Complicated grief is when you’re unable to move on after a loss. While grief does not have a fixed duration, it does generally ease with time. Complicated grief, however, involves prolonged and painful symptoms that prevent you from accepting the loss and living a normal life again. If you feel you might have complicated grief, seek help from a professional. Speaking with a mental health professional like a therapist or counselor can be very helpful and comforting in a time of loss and grief. If you’re unsure if you need to speak with a professional, take a moment, to be honest with yourself and your situation. There is no shame in getting help. You also need to take care of yourself. It’s easy to let self-care fall by the wayside when you’re grieving. However, you shouldn’t add physical ailments on top of your mental pain. Take care of yourself by eating regularly and healthfully, getting plenty of rest, exercising when you can, sharing your feelings with others, and allowing yourself to cry.

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Don’t forget to seek support. The feeling of loneliness is very common after a loss. In fact, they’re natural. While it’s noble to try to stand on your own during this difficult time, you don’t have to do it alone. In reality, it’s actually better to lean on others when you’re going through a loss. Try interacting with friends, family members, or other people in your community to remind yourself of the love, support, and positivity that surrounds you. If you can, fight the urge to isolate yourself. Even if you don’t want to talk about your grief, just spending time in silence with others can be helpful. If you’re not comfortable looking to friends or family for support, you can try a local support group.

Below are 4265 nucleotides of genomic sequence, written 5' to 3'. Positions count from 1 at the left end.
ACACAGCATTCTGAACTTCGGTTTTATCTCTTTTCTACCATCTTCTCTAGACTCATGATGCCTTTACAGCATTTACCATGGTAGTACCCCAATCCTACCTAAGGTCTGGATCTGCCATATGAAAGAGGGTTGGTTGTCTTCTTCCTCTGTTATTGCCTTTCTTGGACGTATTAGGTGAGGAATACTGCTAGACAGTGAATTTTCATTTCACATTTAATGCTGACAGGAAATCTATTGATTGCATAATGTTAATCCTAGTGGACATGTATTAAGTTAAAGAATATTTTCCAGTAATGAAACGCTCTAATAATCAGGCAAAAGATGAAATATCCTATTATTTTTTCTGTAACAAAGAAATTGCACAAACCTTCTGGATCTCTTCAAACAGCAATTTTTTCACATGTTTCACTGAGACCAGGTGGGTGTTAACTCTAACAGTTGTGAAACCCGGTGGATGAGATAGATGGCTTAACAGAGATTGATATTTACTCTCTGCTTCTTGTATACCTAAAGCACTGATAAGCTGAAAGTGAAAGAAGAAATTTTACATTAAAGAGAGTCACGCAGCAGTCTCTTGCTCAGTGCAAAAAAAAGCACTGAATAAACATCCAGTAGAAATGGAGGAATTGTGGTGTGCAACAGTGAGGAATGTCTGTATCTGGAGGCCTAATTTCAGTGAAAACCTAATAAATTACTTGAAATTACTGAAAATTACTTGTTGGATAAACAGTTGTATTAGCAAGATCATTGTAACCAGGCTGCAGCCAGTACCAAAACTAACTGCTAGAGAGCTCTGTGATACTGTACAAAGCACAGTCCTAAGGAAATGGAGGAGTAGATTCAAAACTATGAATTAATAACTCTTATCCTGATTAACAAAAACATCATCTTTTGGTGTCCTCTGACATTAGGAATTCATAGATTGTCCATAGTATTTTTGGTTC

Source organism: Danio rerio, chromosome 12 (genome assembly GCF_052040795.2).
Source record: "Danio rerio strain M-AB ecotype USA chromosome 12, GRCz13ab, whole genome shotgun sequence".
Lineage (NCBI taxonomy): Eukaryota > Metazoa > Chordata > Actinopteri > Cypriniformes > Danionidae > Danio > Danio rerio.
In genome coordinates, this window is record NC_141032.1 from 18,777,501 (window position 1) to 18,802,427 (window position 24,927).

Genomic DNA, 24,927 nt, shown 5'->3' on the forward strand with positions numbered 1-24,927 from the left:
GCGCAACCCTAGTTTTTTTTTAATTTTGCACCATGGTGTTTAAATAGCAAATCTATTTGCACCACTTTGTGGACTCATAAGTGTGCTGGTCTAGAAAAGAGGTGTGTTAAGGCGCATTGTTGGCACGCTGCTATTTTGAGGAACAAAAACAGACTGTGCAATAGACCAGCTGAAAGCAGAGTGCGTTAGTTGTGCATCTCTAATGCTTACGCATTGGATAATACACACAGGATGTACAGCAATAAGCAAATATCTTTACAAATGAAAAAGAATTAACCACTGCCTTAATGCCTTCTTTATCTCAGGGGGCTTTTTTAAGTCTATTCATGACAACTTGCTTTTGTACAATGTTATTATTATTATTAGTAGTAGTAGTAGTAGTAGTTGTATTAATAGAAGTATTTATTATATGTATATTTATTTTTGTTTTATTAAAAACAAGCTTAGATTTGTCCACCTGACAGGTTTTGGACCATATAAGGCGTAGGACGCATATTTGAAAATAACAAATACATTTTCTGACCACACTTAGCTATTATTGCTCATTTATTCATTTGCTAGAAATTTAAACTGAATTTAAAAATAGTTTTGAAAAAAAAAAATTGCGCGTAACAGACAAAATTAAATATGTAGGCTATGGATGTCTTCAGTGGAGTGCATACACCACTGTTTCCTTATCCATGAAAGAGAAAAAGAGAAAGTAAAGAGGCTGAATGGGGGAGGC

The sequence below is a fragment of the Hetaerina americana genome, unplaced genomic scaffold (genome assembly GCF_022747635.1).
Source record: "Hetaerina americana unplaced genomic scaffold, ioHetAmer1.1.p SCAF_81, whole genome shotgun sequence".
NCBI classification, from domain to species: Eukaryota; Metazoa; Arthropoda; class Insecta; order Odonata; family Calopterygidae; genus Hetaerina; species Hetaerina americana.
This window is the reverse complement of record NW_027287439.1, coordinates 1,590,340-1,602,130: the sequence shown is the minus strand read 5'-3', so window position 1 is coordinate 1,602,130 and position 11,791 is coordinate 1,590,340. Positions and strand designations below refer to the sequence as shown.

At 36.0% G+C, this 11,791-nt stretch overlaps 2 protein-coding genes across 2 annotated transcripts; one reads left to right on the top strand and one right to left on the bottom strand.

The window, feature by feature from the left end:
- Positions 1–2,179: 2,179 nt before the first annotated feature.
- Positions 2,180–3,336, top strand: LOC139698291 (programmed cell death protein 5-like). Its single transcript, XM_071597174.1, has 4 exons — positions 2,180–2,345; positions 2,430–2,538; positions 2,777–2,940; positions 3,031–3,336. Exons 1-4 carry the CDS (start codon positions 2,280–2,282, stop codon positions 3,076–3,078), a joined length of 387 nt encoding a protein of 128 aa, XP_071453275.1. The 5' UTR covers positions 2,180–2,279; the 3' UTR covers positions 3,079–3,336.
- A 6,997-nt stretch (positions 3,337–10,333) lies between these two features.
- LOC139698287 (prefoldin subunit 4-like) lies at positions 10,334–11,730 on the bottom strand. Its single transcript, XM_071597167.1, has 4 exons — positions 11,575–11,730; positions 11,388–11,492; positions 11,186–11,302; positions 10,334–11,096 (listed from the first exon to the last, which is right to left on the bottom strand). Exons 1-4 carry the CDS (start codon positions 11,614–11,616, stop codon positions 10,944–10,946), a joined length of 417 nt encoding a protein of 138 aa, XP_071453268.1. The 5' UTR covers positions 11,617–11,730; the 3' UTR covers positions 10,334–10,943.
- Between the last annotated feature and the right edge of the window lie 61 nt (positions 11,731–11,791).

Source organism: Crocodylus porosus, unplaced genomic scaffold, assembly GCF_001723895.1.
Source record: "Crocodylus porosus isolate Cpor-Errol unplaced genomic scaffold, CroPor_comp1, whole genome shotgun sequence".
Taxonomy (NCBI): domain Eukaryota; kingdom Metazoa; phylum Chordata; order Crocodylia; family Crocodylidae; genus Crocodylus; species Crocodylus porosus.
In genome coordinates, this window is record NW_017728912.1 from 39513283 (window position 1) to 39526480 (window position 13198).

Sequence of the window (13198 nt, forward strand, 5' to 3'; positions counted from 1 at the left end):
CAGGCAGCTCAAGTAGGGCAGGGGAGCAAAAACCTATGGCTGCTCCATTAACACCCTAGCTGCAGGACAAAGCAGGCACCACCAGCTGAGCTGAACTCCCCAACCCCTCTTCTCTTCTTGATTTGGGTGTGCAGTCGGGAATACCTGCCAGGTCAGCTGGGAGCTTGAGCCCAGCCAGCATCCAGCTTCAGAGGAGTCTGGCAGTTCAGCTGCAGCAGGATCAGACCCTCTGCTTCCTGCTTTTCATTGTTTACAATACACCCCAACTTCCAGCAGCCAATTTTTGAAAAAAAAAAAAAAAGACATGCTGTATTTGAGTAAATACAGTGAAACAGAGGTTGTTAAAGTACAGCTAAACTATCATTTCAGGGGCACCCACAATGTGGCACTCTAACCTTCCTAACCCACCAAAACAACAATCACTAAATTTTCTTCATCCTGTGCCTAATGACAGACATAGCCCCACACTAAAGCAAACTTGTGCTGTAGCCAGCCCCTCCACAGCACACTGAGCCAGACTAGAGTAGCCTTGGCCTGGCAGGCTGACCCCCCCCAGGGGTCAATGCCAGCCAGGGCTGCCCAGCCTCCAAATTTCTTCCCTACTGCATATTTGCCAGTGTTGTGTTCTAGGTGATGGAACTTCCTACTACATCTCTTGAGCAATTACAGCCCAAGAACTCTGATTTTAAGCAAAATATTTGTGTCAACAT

We are here to help if you have more questions about grief or Monroeville, PA funeral homes. Remember, just as no two people will grieve the same way, not all of these tips will help everyone with their grief. Do what works for you and what makes you feel healthy and happy, and that you’re moving towards healing.